Relational Development, Rupture and Repair:
A Somatic Developmental Perspective of Attachment and Bonding
Developed and taught by: Dave Berger, MFT, LCMHC, PT, SEP, MA and Abi Blakeslee, CMT, MFT, Ph.D., SEP
Posture, movement, sensorimotor development and kinesiology are rarely understood as important features in human bonding. Yet, it is through movement and touch that self-regulation develops, dyadic bonding is learned and a sense of self grows.
Through lecture, experiential exercises and practice we will examine the primary structures of attachment and how shifting the structure can shift the relational field.
During the course, we will be exploring:
5 early primary structures of attachment
Developmental movement patterning
Polyvagal Theory in early relationship
Co-regulation and self-regulation
an overview of rupture and repair cycles
working somatically with couples and practice with Dyadic Somatic Tracking
This workshop will approach the development of human attachment by experiencing the role of the structure of the body in relationship.
Prior BASE training is not a requirement for this workshop.
Concussions and PTSD
A concussion is the result of a sudden physical assault to the skull and brain from trauma experiences such as abuse, accidents and sports. The rapidity can inhibit or yield inefficient normal protective responses that might prevent the physical assault. The inhibition is often caused by a sudden shock state or tonic immobility that is also seen in, and results in PTSD. Symptoms of PTSD and Post Concussive Syndrome (PCS) include cognitive disturbances, behavioral changes and relational disruptions. These, in turn, can lead to occupational, educational and activity of daily living problems. These symptoms can result from or exacerbate already existing challenges including domestic violence, military culture, leisure activities and occupational requirements.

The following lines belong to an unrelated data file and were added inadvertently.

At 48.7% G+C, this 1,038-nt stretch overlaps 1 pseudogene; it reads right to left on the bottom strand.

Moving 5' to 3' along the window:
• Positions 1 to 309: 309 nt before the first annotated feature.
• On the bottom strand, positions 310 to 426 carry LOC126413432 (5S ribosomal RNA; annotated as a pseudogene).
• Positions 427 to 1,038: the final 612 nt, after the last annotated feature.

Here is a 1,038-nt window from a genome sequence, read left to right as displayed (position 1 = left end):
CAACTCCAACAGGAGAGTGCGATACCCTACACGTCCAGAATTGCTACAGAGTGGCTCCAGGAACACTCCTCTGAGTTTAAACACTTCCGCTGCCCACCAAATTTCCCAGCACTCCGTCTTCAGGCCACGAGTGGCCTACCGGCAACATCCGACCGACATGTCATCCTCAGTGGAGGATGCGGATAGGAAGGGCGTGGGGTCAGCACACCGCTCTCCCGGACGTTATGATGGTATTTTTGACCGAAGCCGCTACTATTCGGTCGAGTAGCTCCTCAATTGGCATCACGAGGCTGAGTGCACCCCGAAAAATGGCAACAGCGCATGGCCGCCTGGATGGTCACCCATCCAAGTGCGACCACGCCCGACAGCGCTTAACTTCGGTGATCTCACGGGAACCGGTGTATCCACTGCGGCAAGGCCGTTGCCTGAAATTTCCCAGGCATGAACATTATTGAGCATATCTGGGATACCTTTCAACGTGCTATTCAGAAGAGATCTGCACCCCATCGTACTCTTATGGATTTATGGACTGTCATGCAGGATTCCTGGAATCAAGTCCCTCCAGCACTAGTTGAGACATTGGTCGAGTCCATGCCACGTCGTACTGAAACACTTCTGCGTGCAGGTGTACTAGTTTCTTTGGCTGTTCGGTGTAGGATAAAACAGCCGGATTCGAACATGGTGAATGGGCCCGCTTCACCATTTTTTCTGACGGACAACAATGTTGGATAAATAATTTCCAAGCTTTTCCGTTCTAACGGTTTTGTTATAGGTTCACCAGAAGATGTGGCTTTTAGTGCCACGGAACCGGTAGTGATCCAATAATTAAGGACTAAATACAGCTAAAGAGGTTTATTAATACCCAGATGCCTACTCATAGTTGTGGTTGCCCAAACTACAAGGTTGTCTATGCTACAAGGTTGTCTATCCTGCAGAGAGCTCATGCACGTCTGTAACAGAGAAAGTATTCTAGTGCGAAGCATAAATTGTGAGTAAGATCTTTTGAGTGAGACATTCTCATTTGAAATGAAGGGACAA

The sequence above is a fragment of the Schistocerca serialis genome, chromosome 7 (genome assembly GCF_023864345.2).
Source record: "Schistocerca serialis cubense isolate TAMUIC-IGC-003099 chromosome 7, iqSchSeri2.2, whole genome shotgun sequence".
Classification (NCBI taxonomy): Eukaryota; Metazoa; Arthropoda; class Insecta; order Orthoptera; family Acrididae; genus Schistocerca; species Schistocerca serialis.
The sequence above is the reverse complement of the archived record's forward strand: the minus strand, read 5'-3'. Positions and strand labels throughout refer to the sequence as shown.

When confronted with a physical threat such as can occur in domestic violence, motor vehicle accidents, sports and military activities we can go into flight, fight or freeze. Freeze, or tonic immobility, can result in PTSD.
Understanding the anatomy of the cranium, including the brain and its protective coverings gives us a basis for understanding the physical effects of a concussion on the brain. Polyvagal Theory gives a basis for understanding what happens neurologically and behaviorally that contributes to PTSD. This is a major contributor to cognitive and behavioral disturbances.
Clients and patients who have concurrent PTSD and PCS may need a team of practitioners in mental health and physical/medical health care. There may be some overlap that supports team work and it is important all practitioners have some idea of what each other does. The re-integration of cognitive health and autonomic regulation helps a client return to work re-engage in leisure activities and be more resilient in relationships.
The workshop includes lecture, experiential exercises, demo’s and practice time.
Main points of this workshop include:
What is a concussion
PTSD and high impact injuries
Trauma healing and bodywork for concussions
Working with the cranium
Shock and somatic structures
Uncoupling shock trauma and post-concussive symptoms
Recognize similarities and differences between post concussive symptoms and PTSD
Learn strategies and interventions to treat Post Concussive trauma and PTSD
Clinically and ethically appropriate use of touch
Polyvagal theory and clinical application related to concussions
Bodywork/touch as a relational process
This is a stand alone workshop. Prior BASE training is not a pre-requisite.
If you require ADA accommodations please contact our office 30 days or more before the event. We cannot ensure accommodations without adequate prior notification.